Abdul Qader Omer Al-aidaroos1, Hiu Fung Yuen1, Ke Guo1, Shu Dong Zhang2, Tae-Hoon Chung4, Wee Joo Chng3,4, Qi Zeng1,5,*.
1 - Institute of Molecular and Cell Biology, Agency for Science, Technology, and Research (A*STAR), Singapore.
2 - Center for Cancer Research and Cell Biology, Queen’s University of Belfast, Belfast, United Kingdom.
3 - Haematological Malignancy Genomics Lab, Cancer Science Institute of Singapore, National University of Singapore, Singapore.
4 - Department of Haematology-Oncology, National University Cancer Institute, Singapore National University Health System, Singapore.
5 - Department of Biochemistry, Yong Loo Lin School of Medicine, National University of Singapore, Singapore
* Corresponding author: Zeng QI's lab, please click here.
Published online in the Journal of Clinical Investigation, Vol. 123 (8), on 8 July 2013.
To read the paper, please click here.
For press release, please click here.
Also featured on August cover of the JCI.
Metastasis-associated PRL-3 has pleiotropic effects in driving cancer progression, yet the signaling mechanisms of PRL-3 are still not fully understood. Here, we provide evidence for PRL-3-induced hyperactivation of the EGFR and its downstream signaling cascades in multiple human cancer cell lines. Mechanistically, PRL-3-induced activation of EGFR was attributed primarily to transcriptional downregulation of protein tyrosine phosphatase 1B (PTP1B), an inhibitory phosphatase for EGFR. Functionally, PRL-3-induced hyperactivation of EGFR correlated with increased cell growth, pro-migratory character, and tumorigenicity. Importantly, PRL-3 induced cellular addiction to EGFR signaling as evidenced by the pronounced reversion in these oncogenic attributes upon EGFR-specific inhibition. Of clinical significance, we verified elevated PRL-3 expression as a predictive marker for favorable therapeutic response in a heterogeneous colorectal cancer (CRC) patient cohort treated with the clinically-approved anti-EGFR antibody, cetuximab. The identification of PRL-3-driven EGFR hyperactivation and consequential addiction to EGFR signaling opens new avenues for inhibiting PRL-3-driven cancer progression. We propose elevated PRL-3 expression as an important clinical predictive biomarker for favorable anti-EGFR cancer therapy outcome.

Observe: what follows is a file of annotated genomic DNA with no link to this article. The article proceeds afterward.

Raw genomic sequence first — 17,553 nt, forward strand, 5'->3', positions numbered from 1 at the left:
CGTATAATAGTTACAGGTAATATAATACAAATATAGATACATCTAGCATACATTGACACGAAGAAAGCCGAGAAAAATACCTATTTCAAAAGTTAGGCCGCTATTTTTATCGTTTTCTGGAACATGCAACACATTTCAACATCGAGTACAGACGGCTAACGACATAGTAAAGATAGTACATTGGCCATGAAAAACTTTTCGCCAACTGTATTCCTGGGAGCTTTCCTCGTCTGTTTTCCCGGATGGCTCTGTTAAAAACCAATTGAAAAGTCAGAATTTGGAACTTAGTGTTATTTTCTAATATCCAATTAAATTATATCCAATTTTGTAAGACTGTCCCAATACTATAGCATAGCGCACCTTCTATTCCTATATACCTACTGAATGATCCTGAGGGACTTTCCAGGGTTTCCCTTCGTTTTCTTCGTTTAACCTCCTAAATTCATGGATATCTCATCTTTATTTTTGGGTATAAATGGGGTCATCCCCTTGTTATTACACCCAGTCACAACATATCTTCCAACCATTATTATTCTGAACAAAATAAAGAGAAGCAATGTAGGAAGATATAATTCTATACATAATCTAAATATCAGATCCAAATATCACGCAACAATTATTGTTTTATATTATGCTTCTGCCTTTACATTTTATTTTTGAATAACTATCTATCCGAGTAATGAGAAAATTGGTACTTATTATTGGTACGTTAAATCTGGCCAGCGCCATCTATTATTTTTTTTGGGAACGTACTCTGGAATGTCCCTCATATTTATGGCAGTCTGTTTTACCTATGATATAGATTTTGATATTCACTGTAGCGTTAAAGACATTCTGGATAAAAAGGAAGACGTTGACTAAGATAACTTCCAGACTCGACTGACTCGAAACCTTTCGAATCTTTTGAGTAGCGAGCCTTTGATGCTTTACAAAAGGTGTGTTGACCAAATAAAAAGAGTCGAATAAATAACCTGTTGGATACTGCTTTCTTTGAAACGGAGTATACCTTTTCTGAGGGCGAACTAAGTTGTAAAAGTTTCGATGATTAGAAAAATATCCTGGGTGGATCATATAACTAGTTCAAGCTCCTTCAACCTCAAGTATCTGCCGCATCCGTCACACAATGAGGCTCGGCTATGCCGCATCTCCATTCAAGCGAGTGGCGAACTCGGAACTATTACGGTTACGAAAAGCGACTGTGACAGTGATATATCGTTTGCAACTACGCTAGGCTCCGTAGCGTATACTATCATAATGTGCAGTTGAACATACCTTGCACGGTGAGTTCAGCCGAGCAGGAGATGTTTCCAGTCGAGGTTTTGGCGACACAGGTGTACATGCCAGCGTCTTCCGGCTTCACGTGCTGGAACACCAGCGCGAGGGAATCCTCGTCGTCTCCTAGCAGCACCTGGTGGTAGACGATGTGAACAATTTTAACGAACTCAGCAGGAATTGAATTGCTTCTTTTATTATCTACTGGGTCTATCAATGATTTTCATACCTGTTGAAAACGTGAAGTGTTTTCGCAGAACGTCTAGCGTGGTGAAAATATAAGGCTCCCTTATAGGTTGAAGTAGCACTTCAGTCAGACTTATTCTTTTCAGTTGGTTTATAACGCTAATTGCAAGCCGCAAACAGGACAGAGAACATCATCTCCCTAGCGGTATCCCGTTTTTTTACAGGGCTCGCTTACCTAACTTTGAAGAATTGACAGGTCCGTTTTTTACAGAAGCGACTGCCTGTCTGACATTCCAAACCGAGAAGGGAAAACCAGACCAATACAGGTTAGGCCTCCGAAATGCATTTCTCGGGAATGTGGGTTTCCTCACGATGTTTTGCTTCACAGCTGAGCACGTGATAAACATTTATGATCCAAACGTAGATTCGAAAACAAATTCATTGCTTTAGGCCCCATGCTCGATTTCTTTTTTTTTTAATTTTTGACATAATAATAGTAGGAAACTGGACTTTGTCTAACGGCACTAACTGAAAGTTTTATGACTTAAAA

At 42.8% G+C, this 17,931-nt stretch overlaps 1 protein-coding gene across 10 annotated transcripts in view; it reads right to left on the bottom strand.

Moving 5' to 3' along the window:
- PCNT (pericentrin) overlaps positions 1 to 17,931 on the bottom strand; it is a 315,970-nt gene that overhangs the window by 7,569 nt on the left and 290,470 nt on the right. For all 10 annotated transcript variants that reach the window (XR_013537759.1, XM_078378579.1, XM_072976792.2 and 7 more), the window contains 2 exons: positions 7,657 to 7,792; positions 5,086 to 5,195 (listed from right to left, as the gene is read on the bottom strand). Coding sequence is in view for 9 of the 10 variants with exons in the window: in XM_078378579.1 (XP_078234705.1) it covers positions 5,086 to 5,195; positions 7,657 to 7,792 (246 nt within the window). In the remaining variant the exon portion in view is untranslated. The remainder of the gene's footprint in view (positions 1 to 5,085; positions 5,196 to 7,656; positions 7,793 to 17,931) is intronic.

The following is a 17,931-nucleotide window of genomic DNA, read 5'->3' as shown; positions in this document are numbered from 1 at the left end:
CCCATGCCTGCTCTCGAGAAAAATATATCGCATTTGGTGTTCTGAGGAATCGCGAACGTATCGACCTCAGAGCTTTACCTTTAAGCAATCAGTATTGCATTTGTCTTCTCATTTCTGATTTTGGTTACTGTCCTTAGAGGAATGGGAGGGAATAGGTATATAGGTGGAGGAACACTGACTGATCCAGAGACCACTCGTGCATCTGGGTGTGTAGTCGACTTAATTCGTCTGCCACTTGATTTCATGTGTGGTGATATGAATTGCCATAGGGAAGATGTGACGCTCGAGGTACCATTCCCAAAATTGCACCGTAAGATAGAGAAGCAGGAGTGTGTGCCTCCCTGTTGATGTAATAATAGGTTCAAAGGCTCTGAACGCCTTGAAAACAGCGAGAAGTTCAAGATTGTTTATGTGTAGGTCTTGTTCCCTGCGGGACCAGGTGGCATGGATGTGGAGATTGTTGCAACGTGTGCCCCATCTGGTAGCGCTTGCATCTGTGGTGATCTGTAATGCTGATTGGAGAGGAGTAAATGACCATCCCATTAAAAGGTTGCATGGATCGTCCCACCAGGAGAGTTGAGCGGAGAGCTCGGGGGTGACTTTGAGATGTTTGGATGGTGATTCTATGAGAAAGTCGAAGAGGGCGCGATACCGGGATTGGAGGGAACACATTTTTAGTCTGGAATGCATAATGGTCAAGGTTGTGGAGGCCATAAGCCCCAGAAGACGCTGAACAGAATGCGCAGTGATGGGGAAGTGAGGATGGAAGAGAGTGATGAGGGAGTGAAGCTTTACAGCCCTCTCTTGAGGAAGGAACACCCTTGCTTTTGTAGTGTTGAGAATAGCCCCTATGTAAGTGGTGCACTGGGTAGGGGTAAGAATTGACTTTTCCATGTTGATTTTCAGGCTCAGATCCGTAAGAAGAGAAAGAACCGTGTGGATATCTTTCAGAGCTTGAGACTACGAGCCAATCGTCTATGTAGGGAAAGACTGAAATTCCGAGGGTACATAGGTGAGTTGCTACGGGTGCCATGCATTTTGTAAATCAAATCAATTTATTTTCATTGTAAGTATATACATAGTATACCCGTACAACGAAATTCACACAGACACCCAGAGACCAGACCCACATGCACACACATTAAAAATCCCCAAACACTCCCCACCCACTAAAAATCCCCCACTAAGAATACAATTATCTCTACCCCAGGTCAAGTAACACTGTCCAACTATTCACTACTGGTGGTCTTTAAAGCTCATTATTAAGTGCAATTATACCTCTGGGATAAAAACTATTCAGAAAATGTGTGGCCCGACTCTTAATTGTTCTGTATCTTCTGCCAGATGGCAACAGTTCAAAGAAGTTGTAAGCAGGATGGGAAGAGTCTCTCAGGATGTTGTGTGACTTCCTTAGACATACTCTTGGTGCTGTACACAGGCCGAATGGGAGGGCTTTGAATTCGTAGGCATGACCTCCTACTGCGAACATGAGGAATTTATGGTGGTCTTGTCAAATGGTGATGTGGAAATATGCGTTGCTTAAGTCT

(Proposed model of PRL-3-induced oncogenic addiction to hyperactivated EGFR. (A-B) Compared to non-PRL-3-overexpressing cells (A), PRL-3 overexpression (B) induces the constitutive hyperactivation of the EGFR primarily via the downregulation of PTP1B, thereby promoting the growth of ‘EGFR-addicted’ cancer cells. (C-D) Compared to non-PRL-3-overexpressing cells (C), such ‘EGFR-addicted’ PRL-3-overexpressing cells (D) are hypersensitive to EGFR inhibition